AS A 22-year-old recent graduate, I often feel that I am the only one of my generation whose heart sank while watching Borat’s treatment of the crime of rape (“Ever hear the one about the chick who got raped?” Society, July 9). It’s depressing enough that men’s magazines, as writer Anne Kingston says, use rape jokes to play off “the retrograde notion that women enjoy sexual violation,” but it is indeed a sad day when Quentin Tarantino holds up an action figure on TV and tells the audience to go to Toys “R” Us to buy “Rapist No. l.” I did take issue with one thing in the story, the fact that Kingston asks, “Didn’t feminism teach us that rape is a political act— not about sex, but power?” Feminism does teach us; the movement is not dead yet. By writing a close analysis on this topic, Kingston demonstrates just that.

Sarah Howard, Calgary

THERE IS NOTHING funny about rape. Working at the Niagara Region Sexual Assault Centre, I see the devastating impact that this crime has on victims every day. It is bad enough that they are so often blamed for the assault, but now they are the butt of jokes too. What are people going to joke about next—child pornography on the Internet?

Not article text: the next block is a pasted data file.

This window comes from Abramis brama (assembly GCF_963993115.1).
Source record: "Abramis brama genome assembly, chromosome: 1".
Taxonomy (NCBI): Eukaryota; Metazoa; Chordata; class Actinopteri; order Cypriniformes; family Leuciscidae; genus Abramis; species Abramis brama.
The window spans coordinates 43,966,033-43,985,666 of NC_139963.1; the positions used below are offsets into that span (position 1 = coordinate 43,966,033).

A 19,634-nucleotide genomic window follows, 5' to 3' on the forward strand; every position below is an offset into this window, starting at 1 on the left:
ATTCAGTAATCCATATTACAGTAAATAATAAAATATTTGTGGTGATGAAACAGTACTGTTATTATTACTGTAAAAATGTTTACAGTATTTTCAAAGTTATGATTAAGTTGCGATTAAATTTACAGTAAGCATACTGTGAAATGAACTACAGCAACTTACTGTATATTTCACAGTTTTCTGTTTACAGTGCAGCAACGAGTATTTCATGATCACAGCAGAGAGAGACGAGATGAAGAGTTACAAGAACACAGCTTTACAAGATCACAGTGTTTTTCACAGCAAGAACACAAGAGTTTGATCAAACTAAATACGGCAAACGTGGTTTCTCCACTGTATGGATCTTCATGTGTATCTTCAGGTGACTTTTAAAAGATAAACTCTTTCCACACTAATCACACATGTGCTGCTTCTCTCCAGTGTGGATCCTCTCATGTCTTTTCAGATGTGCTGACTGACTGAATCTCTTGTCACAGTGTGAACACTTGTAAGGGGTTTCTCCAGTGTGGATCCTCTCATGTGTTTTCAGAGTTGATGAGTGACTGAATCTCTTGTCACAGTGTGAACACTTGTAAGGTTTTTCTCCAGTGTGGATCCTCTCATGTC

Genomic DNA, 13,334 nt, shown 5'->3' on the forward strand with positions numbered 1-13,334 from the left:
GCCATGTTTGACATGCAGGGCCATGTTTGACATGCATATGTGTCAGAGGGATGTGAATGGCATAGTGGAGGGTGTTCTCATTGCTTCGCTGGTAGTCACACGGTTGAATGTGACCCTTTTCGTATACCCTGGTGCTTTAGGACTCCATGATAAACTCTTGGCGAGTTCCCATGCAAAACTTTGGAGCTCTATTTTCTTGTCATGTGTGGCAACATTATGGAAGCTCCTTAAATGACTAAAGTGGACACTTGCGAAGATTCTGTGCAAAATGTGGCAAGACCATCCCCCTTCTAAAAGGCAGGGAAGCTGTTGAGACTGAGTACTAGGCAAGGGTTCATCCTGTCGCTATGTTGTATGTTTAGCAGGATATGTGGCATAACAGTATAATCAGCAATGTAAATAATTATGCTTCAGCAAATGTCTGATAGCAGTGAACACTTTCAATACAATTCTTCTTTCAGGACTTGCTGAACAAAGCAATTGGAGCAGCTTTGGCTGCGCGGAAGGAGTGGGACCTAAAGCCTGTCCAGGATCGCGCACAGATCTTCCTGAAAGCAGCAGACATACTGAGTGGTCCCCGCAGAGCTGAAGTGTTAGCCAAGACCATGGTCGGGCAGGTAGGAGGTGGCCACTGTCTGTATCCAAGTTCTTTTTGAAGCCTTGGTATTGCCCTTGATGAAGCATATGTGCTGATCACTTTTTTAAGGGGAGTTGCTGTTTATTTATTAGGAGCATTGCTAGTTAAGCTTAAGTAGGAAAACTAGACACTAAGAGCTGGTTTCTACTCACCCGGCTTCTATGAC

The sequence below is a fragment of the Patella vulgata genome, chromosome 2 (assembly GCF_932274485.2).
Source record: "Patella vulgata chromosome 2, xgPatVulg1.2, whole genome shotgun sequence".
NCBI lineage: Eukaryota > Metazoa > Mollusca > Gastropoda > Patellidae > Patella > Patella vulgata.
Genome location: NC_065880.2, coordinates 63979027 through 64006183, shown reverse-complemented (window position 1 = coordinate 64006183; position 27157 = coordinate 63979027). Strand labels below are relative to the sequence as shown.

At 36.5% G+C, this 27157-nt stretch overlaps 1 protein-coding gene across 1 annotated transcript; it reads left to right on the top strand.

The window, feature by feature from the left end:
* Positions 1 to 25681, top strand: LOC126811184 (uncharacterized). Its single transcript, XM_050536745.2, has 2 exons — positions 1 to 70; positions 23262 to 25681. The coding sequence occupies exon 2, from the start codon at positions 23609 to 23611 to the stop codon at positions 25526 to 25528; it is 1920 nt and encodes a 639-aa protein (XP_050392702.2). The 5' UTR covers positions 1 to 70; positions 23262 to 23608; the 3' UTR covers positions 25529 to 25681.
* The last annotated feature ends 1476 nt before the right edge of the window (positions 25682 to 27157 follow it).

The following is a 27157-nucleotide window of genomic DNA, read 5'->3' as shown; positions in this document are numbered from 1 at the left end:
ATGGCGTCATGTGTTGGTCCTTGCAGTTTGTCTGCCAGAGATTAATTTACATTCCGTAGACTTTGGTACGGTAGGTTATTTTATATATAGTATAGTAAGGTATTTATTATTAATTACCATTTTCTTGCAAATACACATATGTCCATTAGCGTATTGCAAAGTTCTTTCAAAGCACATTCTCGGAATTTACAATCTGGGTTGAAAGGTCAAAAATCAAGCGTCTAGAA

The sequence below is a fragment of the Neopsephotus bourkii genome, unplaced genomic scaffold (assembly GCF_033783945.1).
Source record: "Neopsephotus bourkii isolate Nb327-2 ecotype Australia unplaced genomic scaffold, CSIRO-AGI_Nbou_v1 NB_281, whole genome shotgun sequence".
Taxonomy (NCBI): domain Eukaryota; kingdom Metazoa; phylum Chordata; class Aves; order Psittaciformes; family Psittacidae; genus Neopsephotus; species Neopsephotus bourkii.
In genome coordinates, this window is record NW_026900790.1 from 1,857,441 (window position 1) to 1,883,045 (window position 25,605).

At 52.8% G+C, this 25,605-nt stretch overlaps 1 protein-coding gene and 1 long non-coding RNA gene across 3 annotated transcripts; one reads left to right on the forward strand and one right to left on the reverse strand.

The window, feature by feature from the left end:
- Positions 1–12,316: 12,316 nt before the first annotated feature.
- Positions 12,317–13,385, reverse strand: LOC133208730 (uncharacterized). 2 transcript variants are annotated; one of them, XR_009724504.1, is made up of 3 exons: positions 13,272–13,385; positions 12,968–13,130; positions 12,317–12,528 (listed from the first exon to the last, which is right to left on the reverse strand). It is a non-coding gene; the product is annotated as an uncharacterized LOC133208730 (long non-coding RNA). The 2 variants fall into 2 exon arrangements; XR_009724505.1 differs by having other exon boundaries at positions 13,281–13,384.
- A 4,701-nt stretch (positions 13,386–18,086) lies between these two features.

Sharon Pazzaglia, Niagara Region Sexual Assault Centre, St. Catharines, Ont.


Ed Mirvish, 92, retailer and impresario. The son of Russian immigrants parlayed a flamboyant Toronto discount store into a fortune, enabling him to buy theatres, including that city’s Royal Alexandra and the Old Vic in London. He was also known for his philanthropic work.

ZhengXiaoyu, 63, bureaucrat. The head of China’s State Food and Drug Administration was found guilty of taking bribes to approve fake drugs. Zheng was executed for his crimes, the first such punishment for a ministerial-level official since 2000. His death comes amid an international crisis of confidence in Chinese goods, ranging from food ingredients to toothpaste and infant formula.